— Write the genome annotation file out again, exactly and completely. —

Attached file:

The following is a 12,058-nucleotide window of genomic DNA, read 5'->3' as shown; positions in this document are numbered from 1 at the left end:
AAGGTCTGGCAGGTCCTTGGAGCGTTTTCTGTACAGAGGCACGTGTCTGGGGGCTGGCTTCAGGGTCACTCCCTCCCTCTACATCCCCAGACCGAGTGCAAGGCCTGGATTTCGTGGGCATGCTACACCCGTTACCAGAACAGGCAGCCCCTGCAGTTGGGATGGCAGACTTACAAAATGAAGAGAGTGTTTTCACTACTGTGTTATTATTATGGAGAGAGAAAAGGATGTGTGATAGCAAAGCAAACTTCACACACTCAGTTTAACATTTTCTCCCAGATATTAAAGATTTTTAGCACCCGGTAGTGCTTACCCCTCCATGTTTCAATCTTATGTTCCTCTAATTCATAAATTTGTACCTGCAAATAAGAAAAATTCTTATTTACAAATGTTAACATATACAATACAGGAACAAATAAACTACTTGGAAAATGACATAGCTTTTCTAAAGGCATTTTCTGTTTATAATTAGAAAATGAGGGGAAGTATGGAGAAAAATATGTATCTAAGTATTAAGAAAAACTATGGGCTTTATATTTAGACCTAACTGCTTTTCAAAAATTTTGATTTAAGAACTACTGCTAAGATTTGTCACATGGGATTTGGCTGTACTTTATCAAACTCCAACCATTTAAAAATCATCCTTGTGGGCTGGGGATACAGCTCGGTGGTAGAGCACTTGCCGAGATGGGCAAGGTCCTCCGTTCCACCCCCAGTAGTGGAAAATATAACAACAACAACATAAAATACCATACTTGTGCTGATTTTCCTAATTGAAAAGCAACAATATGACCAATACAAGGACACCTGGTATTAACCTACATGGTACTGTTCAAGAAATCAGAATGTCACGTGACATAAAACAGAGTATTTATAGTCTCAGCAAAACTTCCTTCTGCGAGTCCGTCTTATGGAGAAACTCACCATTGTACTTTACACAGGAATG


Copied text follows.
The following is a 12,058-nucleotide window of genomic DNA, read 5'->3' as shown; positions in this document are numbered from 1 at the left end:
AAGGTCTGGCAGGTCCTTGGAGCGTTTTCTGTACAGAGGCACGTGTCTGGGGGCTGGCTTCAGGGTCACTCCCTCCCTCTACATCCCCAGACCGAGTGCAAGGCCTGGATTTCGTGGGCATGCTACACCCGTTACCAGAACAGGCAGCCCCTGCAGTTGGGATGGCAGACTTACAAAATGAAGAGAGTGTTTTCACTACTGTGTTATTATTATGGAGAGAGAAAAGGATGTGTGATAGCAAAGCAAACTTCACACACTCAGTTTAACATTTTCTCCCAGATATTAAAGATTTTTAGCACCCGGTAGTGCTTACCCCTCCATGTTTCAATCTTATGTTCCTCTAATTCATAAATTTGTACCTGCAAATAAGAAAAATTCTTATTTACAAATGTTAACATATACAATACAGGAACAAATAAACTACTTGGAAAATGACATAGCTTTTCTAAAGGCATTTTCTGTTTATAATTAGAAAATGAGGGGAAGTATGGAGAAAAATATGTATCTAAGTATTAAGAAAAACTATGGGCTTTATATTTAGACCTAACTGCTTTTCAAAAATTTTGATTTAAGAACTACTGCTAAGATTTGTCACATGGGATTTGGCTGTACTTTATCAAACTCCAACCATTTAAAAATCATCCTTGTGGGCTGGGGATACAGCTCGGTGGTAGAGCACTTGCCGAGATGGGCAAGGTCCTCCGTTCCACCCCCAGTAGTGGAAAATATAACAACAACAACATAAAATACCATACTTGTGCTGATTTTCCTAATTGAAAAGCAACAATATGACCAATACAAGGACACCTGGTATTAACCTACATGGTACTGTTCAAGAAATCAGAATGTCACGTGACATAAAACAGAGTATTTATAGTCTCAGCAAAACTTCCTTCTGCGAGTCCGTCTTATGGAGAAACTCACCATTGTACTTTACACAGGAATG